Having watched the first six episodes of the Jack Taylor series that started in 2010, I’m sorry I didn’t watch it earlier and also surprised that I like it. First off, having only seen Iain Glen in the miniseries Wives and Daughters where he plays a rather unlikeable character, I was surprised how likable I found him as Jack Taylor. Second of all, were he a real person, Jack Taylor, too, would be surprised that anyone likes him, so constant is his drinking, smoking, acerbic attitude, and downright contrariness. He gets in fights and often beat up. His only possessions that he owns are books, and he is well read and smart, but stupidly gives into baser impulses and vices. He is plagued by guilt, both deserved and undeserved. The first episode of the show makes Galway, Ireland, appear way more dangerous and seedy than it hopefully actually is.
Men watching the show might be a bit baffled that Jack has any love interests at all, for he is exactly what many women profess they don’t want at all in a man. However, being a woman, I get it. There’s a certain manly quality to all of Jack’s actions. He’s his own man, even if that means he’s not really nice more than half the time. He may not be there to help you heal from your wounds, but he’s there to save your life. In a show such as this, where one can be attacked at any time, someone who’s willing to protect women and children to the death is powerfully attractive, no matter how unhygienic they might be. Aside from the recurring character Kate Noonan (Nora-Jane Noone), none of the other women want a relationship with him. Why Kate does is mostly due to shared interests and simple chemistry. Sometimes it really just does come down to chemistry, and despite the characters’ age differences, they have it in spades.
Jack Taylor isn’t really a series of mysteries so much as it is following the private detective around in his crazy life. The first episode leaves one considering how this person functions at all, let alone solves crimes. As Jack becomes more sober in episodes two and three, the mysteries become a bit clearer, if rather unlikely. Based on actual events, The Magdalen Martyrs is a standout episode and the most chilling tale out of all of them. The Dramatist reminded me of something from Criminal Minds, and while predictable, was still a good watch. After that, Jack goes back to drinking, but appears to be keeping everything on even keel somehow.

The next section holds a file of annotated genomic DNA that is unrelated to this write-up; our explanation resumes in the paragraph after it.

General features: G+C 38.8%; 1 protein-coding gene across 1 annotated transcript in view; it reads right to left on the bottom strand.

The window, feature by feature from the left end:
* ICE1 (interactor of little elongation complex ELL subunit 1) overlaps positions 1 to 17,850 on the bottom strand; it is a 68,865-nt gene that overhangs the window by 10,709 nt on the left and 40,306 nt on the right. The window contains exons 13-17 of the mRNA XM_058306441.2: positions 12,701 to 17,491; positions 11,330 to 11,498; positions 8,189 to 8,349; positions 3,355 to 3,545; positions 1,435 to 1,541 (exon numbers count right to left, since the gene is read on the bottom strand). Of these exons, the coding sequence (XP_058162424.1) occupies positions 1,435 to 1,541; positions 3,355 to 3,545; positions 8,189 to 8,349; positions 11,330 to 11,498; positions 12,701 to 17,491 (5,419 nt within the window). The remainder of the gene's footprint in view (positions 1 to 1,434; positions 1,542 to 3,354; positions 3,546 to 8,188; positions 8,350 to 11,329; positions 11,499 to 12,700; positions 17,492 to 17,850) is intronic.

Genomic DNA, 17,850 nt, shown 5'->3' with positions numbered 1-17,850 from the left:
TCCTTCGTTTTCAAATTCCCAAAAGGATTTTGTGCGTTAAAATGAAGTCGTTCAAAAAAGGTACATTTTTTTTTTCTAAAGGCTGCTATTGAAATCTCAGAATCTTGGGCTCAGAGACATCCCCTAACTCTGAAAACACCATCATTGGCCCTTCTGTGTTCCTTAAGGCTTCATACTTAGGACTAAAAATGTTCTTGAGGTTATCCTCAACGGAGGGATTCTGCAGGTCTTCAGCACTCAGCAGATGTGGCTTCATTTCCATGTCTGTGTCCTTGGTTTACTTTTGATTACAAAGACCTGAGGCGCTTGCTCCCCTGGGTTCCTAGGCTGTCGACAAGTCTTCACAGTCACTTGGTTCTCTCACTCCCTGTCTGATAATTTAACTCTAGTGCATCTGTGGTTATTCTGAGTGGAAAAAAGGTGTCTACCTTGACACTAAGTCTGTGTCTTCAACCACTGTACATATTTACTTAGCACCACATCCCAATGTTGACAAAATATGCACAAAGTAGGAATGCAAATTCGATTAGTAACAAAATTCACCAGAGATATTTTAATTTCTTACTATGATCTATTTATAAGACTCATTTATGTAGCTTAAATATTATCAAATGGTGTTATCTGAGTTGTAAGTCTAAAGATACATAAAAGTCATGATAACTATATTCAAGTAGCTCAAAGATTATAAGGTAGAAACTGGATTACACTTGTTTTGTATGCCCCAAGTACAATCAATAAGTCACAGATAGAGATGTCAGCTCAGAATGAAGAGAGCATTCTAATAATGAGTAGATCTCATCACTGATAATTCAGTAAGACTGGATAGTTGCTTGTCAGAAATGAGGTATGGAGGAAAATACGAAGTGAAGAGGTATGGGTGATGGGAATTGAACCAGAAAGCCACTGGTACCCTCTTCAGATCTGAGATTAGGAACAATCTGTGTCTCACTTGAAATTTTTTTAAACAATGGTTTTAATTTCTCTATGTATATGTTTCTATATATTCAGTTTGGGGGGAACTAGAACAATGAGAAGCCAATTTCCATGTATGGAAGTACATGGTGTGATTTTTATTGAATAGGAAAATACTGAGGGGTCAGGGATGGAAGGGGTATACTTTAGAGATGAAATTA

The three main leads in the series are great, more than one realizes while watching, and really only becomes clear upon trying to watch episode seven in which they totally changed the show, getting rid of Taylor’s young sidekick, Cody Farraher (Killian Scott), and replaced the actress for Kate Noonan. After what Cody has been through, it’s not so surprising that he’d move away from Ireland for a better life, but to continue the show without Noone playing Jack’s longterm love interest was a mistake, compounded by the fact that the writers don’t give the audience time to adjust to the new actress, nor do they give the actors room to build some sense of chemistry at all. I did not try any of the remaining episodes, for whatever magic the show had was gone with the changes. Sometimes actors have such good onscreen chemistry with their colleagues that it’s impossible to replace.